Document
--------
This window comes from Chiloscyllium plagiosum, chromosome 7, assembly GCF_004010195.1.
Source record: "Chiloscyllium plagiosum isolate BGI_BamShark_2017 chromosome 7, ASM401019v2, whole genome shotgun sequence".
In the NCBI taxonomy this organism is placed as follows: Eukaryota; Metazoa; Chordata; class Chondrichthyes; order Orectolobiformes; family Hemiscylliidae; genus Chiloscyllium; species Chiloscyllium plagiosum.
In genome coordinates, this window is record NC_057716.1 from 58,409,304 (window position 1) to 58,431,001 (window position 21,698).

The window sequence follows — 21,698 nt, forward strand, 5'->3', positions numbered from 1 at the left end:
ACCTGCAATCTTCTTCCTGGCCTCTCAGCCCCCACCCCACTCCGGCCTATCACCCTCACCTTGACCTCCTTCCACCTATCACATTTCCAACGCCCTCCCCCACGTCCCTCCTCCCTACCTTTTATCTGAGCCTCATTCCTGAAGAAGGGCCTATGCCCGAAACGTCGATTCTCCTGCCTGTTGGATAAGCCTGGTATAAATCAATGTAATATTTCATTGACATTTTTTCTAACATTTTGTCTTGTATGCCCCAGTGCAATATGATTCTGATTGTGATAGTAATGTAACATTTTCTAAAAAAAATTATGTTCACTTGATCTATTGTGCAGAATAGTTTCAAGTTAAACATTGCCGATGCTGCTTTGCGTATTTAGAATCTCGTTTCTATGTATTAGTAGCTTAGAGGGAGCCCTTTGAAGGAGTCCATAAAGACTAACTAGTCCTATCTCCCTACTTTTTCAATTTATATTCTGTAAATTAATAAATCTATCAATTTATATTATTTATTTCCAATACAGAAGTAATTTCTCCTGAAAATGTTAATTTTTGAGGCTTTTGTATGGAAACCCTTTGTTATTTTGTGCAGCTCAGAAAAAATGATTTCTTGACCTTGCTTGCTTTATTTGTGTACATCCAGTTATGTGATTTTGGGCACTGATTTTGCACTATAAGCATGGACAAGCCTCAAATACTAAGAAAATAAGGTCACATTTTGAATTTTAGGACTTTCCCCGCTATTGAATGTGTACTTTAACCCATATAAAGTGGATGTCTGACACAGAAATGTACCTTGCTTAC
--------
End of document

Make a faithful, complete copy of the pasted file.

This window comes from Chiloscyllium plagiosum, chromosome 7, assembly GCF_004010195.1.
Source record: "Chiloscyllium plagiosum isolate BGI_BamShark_2017 chromosome 7, ASM401019v2, whole genome shotgun sequence".
In the NCBI taxonomy this organism is placed as follows: Eukaryota; Metazoa; Chordata; class Chondrichthyes; order Orectolobiformes; family Hemiscylliidae; genus Chiloscyllium; species Chiloscyllium plagiosum.
In genome coordinates, this window is record NC_057716.1 from 58,409,304 (window position 1) to 58,431,001 (window position 21,698).

The window sequence follows — 21,698 nt, forward strand, 5'->3', positions numbered from 1 at the left end:
ACCTGCAATCTTCTTCCTGGCCTCTCAGCCCCCACCCCACTCCGGCCTATCACCCTCACCTTGACCTCCTTCCACCTATCACATTTCCAACGCCCTCCCCCACGTCCCTCCTCCCTACCTTTTATCTGAGCCTCATTCCTGAAGAAGGGCCTATGCCCGAAACGTCGATTCTCCTGCCTGTTGGATAAGCCTGGTATAAATCAATGTAATATTTCATTGACATTTTTTCTAACATTTTGTCTTGTATGCCCCAGTGCAATATGATTCTGATTGTGATAGTAATGTAACATTTTCTAAAAAAAATTATGTTCACTTGATCTATTGTGCAGAATAGTTTCAAGTTAAACATTGCCGATGCTGCTTTGCGTATTTAGAATCTCGTTTCTATGTATTAGTAGCTTAGAGGGAGCCCTTTGAAGGAGTCCATAAAGACTAACTAGTCCTATCTCCCTACTTTTTCAATTTATATTCTGTAAATTAATAAATCTATCAATTTATATTATTTATTTCCAATACAGAAGTAATTTCTCCTGAAAATGTTAATTTTTGAGGCTTTTGTATGGAAACCCTTTGTTATTTTGTGCAGCTCAGAAAAAATGATTTCTTGACCTTGCTTGCTTTATTTGTGTACATCCAGTTATGTGATTTTGGGCACTGATTTTGCACTATAAGCATGGACAAGCCTCAAATACTAAGAAAATAAGGTCACATTTTGAATTTTAGGACTTTCCCCGCTATTGAATGTGTACTTTAACCCATATAAAGTGGATGTCTGACACAGAAATGTACCTTGCTTAC